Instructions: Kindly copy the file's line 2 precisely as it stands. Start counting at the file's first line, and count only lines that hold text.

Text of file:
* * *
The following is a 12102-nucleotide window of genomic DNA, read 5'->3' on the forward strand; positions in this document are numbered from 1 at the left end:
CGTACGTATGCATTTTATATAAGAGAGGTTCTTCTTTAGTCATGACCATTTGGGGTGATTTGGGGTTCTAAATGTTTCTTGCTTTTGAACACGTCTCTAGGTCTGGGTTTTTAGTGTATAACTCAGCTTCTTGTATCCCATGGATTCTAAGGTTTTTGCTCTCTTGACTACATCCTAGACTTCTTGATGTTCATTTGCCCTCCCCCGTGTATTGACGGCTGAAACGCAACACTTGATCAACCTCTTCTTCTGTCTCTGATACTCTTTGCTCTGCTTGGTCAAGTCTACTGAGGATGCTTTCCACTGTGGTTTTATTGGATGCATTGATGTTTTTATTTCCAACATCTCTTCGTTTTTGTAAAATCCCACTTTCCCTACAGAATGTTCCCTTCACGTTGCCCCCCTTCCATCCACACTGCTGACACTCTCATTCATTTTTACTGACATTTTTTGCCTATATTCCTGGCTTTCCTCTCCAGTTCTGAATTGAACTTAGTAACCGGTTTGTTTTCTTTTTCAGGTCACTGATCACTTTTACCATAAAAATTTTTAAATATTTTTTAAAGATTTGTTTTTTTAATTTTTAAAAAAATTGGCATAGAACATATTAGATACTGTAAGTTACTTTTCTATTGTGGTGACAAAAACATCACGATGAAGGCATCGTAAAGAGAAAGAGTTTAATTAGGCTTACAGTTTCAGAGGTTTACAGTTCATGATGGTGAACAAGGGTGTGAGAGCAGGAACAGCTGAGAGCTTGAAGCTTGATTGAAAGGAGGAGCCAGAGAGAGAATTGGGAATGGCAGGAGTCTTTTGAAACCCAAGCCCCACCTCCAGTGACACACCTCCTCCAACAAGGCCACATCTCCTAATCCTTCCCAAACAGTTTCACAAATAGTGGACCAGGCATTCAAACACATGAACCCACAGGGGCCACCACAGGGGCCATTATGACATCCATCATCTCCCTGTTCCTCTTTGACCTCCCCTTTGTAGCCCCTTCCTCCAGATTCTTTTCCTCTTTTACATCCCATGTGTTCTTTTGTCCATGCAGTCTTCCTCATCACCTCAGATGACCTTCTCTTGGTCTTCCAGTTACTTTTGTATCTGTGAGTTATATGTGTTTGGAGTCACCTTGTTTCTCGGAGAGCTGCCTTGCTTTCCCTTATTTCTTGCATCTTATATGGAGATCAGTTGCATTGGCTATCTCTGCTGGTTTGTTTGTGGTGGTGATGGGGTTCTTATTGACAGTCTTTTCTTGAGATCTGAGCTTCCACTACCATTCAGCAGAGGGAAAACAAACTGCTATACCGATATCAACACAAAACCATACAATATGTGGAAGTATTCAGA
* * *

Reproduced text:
CGTACGTATGCATTTTATATAAGAGAGGTTCTTCTTTAGTCATGACCATTTGGGGTGATTTGGGGTTCTAAATGTTTCTTGCTTTTGAACACGTCTCTAGGTCTGGGTTTTTAGTGTATAACTCAGCTTCTTGTATCCCATGGATTCTAAGGTTTTTGCTCTCTTGACTACATCCTAGACTTCTTGATGTTCATTTGCCCTCCCCCGTGTATTGACGGCTGAAACGCAACACTTGATCAACCTCTTCTTCTGTCTCTGATACTCTTTGCTCTGCTTGGTCAAGTCTACTGAGGATGCTTTCCACTGTGGTTTTATTGGATGCATTGATGTTTTTATTTCCAACATCTCTTCGTTTTTGTAAAATCCCACTTTCCCTACAGAATGTTCCCTTCACGTTGCCCCCCTTCCATCCACACTGCTGACACTCTCATTCATTTTTACTGACATTTTTTGCCTATATTCCTGGCTTTCCTCTCCAGTTCTGAATTGAACTTAGTAACCGGTTTGTTTTCTTTTTCAGGTCACTGATCACTTTTACCATAAAAATTTTTAAATATTTTTTAAAGATTTGTTTTTTTAATTTTTAAAAAAATTGGCATAGAACATATTAGATACTGTAAGTTACTTTTCTATTGTGGTGACAAAAACATCACGATGAAGGCATCGTAAAGAGAAAGAGTTTAATTAGGCTTACAGTTTCAGAGGTTTACAGTTCATGATGGTGAACAAGGGTGTGAGAGCAGGAACAGCTGAGAGCTTGAAGCTTGATTGAAAGGAGGAGCCAGAGAGAGAATTGGGAATGGCAGGAGTCTTTTGAAACCCAAGCCCCACCTCCAGTGACACACCTCCTCCAACAAGGCCACATCTCCTAATCCTTCCCAAACAGTTTCACAAATAGTGGACCAGGCATTCAAACACATGAACCCACAGGGGCCACCACAGGGGCCATTATGACATCCATCATCTCCCTGTTCCTCTTTGACCTCCCCTTTGTAGCCCCTTCCTCCAGATTCTTTTCCTCTTTTACATCCCATGTGTTCTTTTGTCCATGCAGTCTTCCTCATCACCTCAGATGACCTTCTCTTGGTCTTCCAGTTACTTTTGTATCTGTGAGTTATATGTGTTTGGAGTCACCTTGTTTCTCGGAGAGCTGCCTTGCTTTCCCTTATTTCTTGCATCTTATATGGAGATCAGTTGCATTGGCTATCTCTGCTGGTTTGTTTGTGGTGGTGATGGGGTTCTTATTGACAGTCTTTTCTTGAGATCTGAGCTTCCACTACCATTCAGCAGAGGGAAAACAAACTGCTATACCGATATCAACACAAAACCATACAATATGTGGAAGTATTCAGA